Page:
Next, let’s shift a moment a reflect upon how the Magi’s epiphany, how the Big Reveal they experienced shaped them as people and what it says about you and me.  For the Magi, the unveiling and the discovery of who God really was changed their lives.  Once they discovered the true Source of worship, everything in their lives were turned upside down.As scholar James Howell writes, “We have (before us) a blueprint for what happens in our discipleship. Once we find the Christ, we worship him and go back home a different way, (on) a different road. We have to roll out new maps to (in order to) look for new routes.”[3]

To put it bluntly, when we encounter and see the revelation of Jesus in our lives, our lives will either remain the same and we become like Herod and the religious officials who are diffident and uncomfortable or our lives will be transformed and the old ways we live, see, encounter and journey in life will fall away.  As Jesus is revealed to us, we become changed people and the old roads we once took loose their luster and need. We strike out on new roads because we know the old roads are not safe or beneficial anymore because Herod is on the prowl.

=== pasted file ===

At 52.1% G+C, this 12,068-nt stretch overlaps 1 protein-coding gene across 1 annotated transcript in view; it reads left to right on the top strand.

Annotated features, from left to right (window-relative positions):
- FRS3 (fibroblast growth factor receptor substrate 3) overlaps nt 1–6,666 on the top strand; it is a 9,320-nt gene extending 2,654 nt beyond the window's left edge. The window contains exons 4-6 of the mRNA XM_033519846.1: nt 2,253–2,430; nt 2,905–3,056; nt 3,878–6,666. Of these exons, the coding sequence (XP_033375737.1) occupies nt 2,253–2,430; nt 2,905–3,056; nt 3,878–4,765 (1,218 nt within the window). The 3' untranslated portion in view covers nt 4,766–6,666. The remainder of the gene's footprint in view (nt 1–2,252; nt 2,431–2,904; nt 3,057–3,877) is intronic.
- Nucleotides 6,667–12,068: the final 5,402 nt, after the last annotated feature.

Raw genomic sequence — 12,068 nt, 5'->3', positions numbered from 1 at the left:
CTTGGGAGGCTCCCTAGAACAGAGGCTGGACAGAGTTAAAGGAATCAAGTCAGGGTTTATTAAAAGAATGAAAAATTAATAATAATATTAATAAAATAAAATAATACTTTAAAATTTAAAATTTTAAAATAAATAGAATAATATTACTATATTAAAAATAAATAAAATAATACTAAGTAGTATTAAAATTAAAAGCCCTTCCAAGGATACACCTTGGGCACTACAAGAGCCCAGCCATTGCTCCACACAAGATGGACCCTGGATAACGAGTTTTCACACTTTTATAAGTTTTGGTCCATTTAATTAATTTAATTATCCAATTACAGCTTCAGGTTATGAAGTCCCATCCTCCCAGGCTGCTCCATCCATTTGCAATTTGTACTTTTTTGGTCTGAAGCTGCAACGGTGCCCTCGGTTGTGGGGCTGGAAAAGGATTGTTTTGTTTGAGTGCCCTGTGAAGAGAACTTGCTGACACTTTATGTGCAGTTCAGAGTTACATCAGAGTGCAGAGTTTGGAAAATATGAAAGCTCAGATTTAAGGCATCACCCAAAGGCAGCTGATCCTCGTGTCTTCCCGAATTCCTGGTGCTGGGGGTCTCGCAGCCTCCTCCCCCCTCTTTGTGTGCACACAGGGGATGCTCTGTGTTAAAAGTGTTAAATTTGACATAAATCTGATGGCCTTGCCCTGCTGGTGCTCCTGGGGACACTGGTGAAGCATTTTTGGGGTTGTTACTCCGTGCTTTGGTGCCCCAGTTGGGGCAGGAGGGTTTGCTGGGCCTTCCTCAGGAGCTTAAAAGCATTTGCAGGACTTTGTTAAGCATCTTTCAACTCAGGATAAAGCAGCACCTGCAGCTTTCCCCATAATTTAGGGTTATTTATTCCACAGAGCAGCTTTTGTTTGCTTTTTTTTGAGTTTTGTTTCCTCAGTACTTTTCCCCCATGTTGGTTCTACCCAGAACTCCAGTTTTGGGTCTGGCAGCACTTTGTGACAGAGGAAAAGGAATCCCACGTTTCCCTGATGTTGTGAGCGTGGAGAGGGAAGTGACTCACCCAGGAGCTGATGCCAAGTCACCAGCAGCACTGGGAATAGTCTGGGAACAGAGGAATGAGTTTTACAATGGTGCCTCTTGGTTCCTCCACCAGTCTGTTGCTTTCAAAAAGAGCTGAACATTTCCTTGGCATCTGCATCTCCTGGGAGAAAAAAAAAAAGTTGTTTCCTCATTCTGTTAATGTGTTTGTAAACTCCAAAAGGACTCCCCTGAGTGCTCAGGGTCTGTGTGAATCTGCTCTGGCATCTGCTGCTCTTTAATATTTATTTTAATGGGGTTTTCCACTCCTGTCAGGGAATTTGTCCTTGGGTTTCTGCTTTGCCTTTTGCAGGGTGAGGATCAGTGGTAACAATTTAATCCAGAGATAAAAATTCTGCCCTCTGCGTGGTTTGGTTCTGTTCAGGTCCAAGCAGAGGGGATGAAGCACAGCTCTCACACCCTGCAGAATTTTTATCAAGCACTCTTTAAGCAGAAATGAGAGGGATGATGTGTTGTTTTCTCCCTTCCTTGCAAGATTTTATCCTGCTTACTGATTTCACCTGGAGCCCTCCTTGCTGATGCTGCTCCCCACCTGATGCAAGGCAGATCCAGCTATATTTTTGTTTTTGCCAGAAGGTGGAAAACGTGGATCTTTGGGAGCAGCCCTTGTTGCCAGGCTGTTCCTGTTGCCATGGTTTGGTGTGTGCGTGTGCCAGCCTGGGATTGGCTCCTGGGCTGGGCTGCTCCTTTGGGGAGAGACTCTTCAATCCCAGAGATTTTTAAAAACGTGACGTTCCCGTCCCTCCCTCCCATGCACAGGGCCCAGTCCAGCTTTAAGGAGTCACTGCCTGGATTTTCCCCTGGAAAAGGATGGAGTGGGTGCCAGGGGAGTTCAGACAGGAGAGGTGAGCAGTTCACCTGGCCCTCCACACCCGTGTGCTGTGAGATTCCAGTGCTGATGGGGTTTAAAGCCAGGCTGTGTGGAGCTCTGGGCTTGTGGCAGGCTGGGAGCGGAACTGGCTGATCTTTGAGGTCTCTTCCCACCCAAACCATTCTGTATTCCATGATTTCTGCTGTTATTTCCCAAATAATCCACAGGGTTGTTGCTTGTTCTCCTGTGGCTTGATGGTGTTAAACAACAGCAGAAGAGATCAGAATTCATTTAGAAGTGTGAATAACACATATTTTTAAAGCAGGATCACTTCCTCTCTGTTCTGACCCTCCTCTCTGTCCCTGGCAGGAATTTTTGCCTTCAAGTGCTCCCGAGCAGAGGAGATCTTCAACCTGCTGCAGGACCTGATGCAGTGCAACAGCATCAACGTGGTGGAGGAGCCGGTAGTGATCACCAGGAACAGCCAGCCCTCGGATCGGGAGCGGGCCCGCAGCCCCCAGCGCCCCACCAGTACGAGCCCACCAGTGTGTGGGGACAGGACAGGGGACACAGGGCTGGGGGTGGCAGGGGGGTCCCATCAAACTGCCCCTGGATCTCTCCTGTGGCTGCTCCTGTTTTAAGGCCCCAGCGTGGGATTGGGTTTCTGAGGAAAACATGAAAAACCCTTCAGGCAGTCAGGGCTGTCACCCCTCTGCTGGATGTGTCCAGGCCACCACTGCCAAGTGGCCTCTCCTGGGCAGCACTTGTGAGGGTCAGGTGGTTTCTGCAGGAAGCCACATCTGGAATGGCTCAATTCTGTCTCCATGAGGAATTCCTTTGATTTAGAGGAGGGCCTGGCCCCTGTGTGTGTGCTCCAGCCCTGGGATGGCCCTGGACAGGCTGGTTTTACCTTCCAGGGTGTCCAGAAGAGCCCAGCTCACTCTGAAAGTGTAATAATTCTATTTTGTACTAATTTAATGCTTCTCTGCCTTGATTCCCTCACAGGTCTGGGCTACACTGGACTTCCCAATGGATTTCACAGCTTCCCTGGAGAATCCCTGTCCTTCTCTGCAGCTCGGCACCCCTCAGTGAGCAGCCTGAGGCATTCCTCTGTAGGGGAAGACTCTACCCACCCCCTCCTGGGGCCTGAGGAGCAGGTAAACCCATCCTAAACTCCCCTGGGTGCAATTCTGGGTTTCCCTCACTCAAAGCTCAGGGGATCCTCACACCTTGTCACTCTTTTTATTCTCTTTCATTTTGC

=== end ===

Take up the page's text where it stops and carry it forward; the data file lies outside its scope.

T.S. Eliot in his beloved poem, The Journey of the Magi, has one of the Magi reflect this way on his journey home after going to Bethlehem:          

We returned to our places, these Kingdoms,

But no longer at ease here, in the old dispensation,

With an alien people clutching their gods.

I should be glad of another death.[4]